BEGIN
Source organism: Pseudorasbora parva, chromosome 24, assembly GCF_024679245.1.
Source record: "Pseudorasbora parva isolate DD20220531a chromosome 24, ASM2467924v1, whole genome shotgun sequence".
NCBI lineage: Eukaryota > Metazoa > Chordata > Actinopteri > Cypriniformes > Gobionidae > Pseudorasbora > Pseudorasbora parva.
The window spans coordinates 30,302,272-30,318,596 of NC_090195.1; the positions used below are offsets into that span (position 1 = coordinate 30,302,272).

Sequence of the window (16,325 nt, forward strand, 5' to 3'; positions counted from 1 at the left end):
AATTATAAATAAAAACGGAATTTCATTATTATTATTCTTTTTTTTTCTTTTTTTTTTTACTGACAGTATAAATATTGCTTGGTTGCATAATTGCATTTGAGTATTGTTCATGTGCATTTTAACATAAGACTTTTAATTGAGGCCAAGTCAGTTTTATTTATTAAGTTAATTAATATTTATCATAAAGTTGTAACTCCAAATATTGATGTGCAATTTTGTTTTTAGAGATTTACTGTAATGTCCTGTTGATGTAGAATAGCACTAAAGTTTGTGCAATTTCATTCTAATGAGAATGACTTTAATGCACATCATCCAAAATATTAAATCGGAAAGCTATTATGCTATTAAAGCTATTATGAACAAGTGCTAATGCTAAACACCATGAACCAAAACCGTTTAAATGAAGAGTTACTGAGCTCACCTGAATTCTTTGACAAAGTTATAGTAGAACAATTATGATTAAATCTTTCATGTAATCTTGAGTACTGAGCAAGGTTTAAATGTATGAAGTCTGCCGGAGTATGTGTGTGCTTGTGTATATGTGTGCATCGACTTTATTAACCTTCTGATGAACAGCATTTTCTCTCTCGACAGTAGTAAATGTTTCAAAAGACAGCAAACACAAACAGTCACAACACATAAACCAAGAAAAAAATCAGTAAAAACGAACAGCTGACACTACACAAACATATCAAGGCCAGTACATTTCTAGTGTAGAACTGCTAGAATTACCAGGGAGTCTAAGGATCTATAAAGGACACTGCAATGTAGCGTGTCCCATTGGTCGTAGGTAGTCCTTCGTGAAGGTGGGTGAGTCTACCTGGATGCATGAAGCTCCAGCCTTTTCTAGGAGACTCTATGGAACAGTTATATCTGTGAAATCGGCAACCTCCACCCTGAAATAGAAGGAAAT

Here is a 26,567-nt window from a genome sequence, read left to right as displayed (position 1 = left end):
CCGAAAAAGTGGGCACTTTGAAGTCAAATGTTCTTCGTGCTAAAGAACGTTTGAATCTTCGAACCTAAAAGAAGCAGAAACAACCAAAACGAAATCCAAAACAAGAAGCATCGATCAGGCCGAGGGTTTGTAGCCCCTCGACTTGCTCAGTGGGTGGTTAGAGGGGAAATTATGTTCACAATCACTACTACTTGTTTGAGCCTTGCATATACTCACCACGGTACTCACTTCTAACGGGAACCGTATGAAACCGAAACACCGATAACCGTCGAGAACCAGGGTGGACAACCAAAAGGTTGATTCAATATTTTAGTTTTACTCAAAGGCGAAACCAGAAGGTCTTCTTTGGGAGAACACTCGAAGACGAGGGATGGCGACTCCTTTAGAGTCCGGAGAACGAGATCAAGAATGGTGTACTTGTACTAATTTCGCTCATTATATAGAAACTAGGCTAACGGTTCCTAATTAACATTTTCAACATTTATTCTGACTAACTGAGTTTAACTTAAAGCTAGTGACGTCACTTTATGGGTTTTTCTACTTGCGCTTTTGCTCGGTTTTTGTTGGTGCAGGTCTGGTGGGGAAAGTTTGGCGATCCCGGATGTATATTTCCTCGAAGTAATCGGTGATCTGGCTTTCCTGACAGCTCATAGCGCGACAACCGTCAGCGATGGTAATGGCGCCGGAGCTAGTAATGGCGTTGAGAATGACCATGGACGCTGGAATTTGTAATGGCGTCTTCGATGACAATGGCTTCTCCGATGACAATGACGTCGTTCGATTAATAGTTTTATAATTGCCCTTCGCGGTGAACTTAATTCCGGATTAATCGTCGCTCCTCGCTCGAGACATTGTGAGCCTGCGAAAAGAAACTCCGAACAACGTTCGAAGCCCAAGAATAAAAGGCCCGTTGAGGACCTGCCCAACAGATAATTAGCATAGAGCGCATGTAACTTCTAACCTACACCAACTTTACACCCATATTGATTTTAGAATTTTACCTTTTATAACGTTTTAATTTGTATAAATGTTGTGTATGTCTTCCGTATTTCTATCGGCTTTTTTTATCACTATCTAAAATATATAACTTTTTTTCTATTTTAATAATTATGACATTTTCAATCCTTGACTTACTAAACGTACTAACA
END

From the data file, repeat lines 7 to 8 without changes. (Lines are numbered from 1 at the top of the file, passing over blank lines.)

Here is a 26,567-nt window from a genome sequence, read left to right as displayed (position 1 = left end):
CCGAAAAAGTGGGCACTTTGAAGTCAAATGTTCTTCGTGCTAAAGAACGTTTGAATCTTCGAACCTAAAAGAAGCAGAAACAACCAAAACGAAATCCAAAACAAGAAGCATCGATCAGGCCGAGGGTTTGTAGCCCCTCGACTTGCTCAGTGGGTGGTTAGAGGGGAAATTATGTTCACAATCACTACTACTTGTTTGAGCCTTGCATATACTCACCACGGTACTCACTTCTAACGGGAACCGTATGAAACCGAAACACCGATAACCGTCGAGAACCAGGGTGGACAACCAAAAGGTTGATTCAATATTTTAGTTTTACTCAAAGGCGAAACCAGAAGGTCTTCTTTGGGAGAACACTCGAAGACGAGGGATGGCGACTCCTTTAGAGTCCGGAGAACGAGATCAAGAATGGTGTACTTGTACTAATTTCGCTCATTATATAGAAACTAGGCTAACGGTTCCTAATTAACATTTTCAACATTTATTCTGACTAACTGAGTTTAACTTAAAGCTAGTGACGTCACTTTATGGGTTTTTCTACTTGCGCTTTTGCTCGGTTTTTGTTGGTGCAGGTCTGGTGGGGAAAGTTTGGCGATCCCGGATGTATATTTCCTCGAAGTAATCGGTGATCTGGCTTTCCTGACAGCTCATAGCGCGACAACCGTCAGCGATGGTAATGGCGCCGGAGCTAGTAATGGCGTTGAGAATGACCATGGACGCTGGAATTTGTAATGGCGTCTTCGATGACAATGGCTTCTCCGATGACAATGACGTCGTTCGATTAATAGTTTTATAATTGCCCTTCGCGGTGAACTTAATTCCGGATTAATCGTCGCTCCTCGCTCGAGACATTGTGAGCCTGCGAAAAGAAACTCCGAACAACGTTCGAAGCCCAAGAATAAAAGGCCCGTTGAGGACCTGCCCAACAGATAATTAGCATAGAGCGCATGTAACTTCTAACCTACACCAACTTTACACCCATATTGATTTTAGAATTTTACCTTTTATAACGTTTTAATTTGTATAAATGTTGTGTATGTCTTCCGTATTTCTATCGGCTTTTTTTATCACTATCTAAAATATATAACTTTTTTTCTATTTTAATAATTATGACATTTTCAATCCTTGACTTACTAAACGTACTAACA